Possibly the greatest American distance runner in the history of the country, Jim Ryun was born on April 29, 1947, in Wichita, Kansas. Ryun grew up as a very focused, hard working individual; when he dedicated himself to a goal, he would do nothing but work to achieve it. His diligent manner is what would play the greatest part in his later athletic dominance.

Ryun first started running during his freshman year at Wichita East High School in 1962. In his first high school race, Ryun ran a 5:38 (a pathetic time, below average for any competitive high school runner). As Ryun himself admits, this is where he first learned that he didn’t like to lose. From that point on, Ryun dedicated himself entirely to becoming a competitive athlete. He later said, in retrospect, “I owed it all (I thought) to my godrunning. I gave my god the best of everything. . . my time, my energy, my love.”

After a mediocre, at best, freshman year, Ryun would establish himself as one of the state's top runners during his first race as a sophomore. He came in second place in 4:32, and it would be the last race he would ever lose in his entire school running career. His best time of 1963 would be a 4:07 mile, which was far and away the best time in the state and one of the best times in the country.

Very few high school athletes can improve on the times that Ryun had achieved. It takes a mental discipline and dedication that is almost nonexistent in athletes that are not always fully developed mentally or physically. Ryun, however, would not allow himself to go anywhere but up. Ryun would go on to do the impossible: he became the first high school student to break the four minute mile in 3:59 and qualify for the 1964 Olympics in Tokyo.

Ryun refused to plateau, and continued to come dangerously close to the world record in the mile during his senior year. He won his third state title race in 3:58, break his previous record by a full second. Still, his greatest high school achievement was yet to come. Six weeks later, Ryun would defeat former Olympic champion Peter Snell and set the American mile record at 3:55, a second and a half off the world record. During his final days as a high school runner, Ryun became the fastest man in the United States.

Even those who had believed in Ryun up to his record-breaking race had doubts as to whether or not he could improve. Ryun put many of them to rest when he became the world record holder for the 880-meter race in 1:44.9 during his freshman year at Kansas University. The following year, Ryun would astound the world when he surpassed the former world record in the mile, held by Michael Jazy, by 2.3 seconds (which might as well be a lifetime), finishing in 3:51.3. He would again break his own world record by shaving .2 seconds off his former best later in the season. For these accomplishments, he was named the youngest ever Sports Illustrated’s Sportsman of the Year and earned the Sullivan Award as the nation’s top athlete.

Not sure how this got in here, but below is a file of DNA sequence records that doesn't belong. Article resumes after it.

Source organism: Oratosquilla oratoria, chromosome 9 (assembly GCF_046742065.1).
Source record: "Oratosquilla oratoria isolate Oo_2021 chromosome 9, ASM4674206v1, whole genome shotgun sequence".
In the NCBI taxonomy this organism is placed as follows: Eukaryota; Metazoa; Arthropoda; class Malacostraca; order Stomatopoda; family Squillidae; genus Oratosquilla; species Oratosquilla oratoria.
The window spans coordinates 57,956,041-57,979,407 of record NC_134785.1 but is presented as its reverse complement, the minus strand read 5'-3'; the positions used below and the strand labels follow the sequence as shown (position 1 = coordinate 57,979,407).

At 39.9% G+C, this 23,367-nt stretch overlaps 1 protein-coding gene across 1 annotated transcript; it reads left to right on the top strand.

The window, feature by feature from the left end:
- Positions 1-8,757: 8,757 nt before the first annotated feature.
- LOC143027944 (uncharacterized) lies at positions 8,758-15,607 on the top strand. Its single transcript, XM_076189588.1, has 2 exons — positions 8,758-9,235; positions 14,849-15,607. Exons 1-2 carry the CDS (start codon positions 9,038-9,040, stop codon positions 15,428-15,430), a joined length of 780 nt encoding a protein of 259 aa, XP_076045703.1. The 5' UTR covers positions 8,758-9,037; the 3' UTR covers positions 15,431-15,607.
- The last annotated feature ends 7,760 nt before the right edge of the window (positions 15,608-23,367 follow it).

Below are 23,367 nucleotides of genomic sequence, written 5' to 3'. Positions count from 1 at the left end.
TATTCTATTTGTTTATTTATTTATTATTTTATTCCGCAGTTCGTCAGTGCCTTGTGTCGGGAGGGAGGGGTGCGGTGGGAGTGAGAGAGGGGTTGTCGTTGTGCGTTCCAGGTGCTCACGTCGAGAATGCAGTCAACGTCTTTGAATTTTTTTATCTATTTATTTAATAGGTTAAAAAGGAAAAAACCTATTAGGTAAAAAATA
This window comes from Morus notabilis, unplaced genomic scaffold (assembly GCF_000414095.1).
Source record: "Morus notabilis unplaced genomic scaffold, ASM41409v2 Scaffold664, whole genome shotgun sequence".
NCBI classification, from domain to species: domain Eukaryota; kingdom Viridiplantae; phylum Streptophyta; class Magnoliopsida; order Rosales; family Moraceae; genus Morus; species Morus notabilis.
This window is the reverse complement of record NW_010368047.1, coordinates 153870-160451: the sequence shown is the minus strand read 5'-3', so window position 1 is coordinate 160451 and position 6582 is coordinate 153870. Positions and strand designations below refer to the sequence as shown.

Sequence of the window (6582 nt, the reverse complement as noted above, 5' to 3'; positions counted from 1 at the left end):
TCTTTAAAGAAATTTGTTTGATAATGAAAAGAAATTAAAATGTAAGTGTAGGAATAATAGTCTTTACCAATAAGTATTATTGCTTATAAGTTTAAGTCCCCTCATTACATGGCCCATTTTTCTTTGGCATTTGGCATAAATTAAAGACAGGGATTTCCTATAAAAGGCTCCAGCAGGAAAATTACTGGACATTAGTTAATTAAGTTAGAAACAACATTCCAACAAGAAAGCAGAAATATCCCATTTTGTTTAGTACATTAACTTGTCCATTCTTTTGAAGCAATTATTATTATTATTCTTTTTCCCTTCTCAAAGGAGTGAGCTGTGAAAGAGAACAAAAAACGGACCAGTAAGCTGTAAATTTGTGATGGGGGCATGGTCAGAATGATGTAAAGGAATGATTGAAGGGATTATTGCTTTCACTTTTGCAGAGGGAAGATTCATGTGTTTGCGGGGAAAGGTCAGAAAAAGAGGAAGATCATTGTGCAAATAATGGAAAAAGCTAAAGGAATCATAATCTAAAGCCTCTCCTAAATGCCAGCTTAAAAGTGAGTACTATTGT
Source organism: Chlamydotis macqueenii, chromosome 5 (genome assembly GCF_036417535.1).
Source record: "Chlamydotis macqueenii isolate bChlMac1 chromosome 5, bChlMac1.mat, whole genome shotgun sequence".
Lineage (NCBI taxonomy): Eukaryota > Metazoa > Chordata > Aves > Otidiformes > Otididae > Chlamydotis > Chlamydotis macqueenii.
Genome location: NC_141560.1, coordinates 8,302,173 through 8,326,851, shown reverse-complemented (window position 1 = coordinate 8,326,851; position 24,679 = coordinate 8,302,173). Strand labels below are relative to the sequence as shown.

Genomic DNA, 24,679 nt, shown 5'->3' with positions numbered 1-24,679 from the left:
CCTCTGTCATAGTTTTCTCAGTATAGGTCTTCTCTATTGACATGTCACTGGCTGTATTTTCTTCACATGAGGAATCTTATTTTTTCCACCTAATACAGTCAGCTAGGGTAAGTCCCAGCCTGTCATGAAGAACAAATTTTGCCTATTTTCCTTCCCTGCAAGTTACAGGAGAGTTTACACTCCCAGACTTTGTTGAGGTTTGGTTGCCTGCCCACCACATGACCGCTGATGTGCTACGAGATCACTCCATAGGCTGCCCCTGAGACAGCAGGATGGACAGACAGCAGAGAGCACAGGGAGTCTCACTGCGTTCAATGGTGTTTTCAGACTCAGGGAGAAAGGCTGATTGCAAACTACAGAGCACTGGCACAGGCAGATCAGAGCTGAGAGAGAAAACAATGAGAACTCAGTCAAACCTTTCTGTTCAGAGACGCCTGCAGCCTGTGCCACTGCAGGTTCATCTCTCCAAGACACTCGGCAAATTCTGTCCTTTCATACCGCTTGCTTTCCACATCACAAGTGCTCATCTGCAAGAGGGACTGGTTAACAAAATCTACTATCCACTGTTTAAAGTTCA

Unfortunately, sponsorship for running was almost unheard of in those days. Even though Ryun had gained worldwide recognition as one of the greatest living athletes, he struggled to make enough money by bagging groceries in his hometown.

In 1967, Ryun became the world record holder in the 1500-meter race (3:33) and the indoor half-mile race (1:48), and also anchored Kansas University’s sprint medley team to a world record (3:15). In 1968, he placed second in the Mexico City Olympics in the 1500 to Kip Keino after dealing with health problems for the previous year.

In his third Olympic visit in Munich, Germany, however, Ryun fell victim to one of the greatest athletic injustices in the history of the Olympics. During the qualifiers for the 1500, in which he was running against Keino again through a glich, Ryun fell as he began to pull away for his trademark strong finishes during the last 500 meters of the race. Before he could pull away completely from the field, he was blatantly tripped by a not-as-competent runner. The whole ordeal was caught on video, which clearly showed the trip. The Olympic Committee refused to reinstate Ryun even though they openly recognized the foul had occurred, stating that they wouldn’t do it simply because it had never been done before.

Afterwards, Ryun announced his retirement from competitive running, mostly due to the fact that running was no longer his god. A few years earlier, Ryun had met his future wife Anne. Although she urged him to continue his running, he quit mostly in order to spend more time with her. America, shocked, had lost its greatest runner in the country’s history.

Ryun, now 56, has 4 children: Heather, Ned, Drew, and Catherine. He runs Jim Ryun Running Camp and is currently a US Representative for the state of Kansas. His high school mile record stood until 2001, when the amazing Alan Webb broke it in 3:53.43. Ryun’s record, however, is all the more impressive due to the time in which he did it. Coaching strategies were not optimal, and Ryun had only the local high school coach to lead him to his success. Alan Webb had the best coaches in the nation and also had the advantage of improved technology and science. Not to take away from Webb’s achievement, but no high school runner will ever be able to come close to the achievement of the homegrown Ryun’s shattering of the four-minute barrier.


Sources:
In Quest of Gold: The Jim Ryun Story by Jim Ryun.
www.ryunrunning.com
http://www.distancerunning.com/inductees/2003/ryun.html

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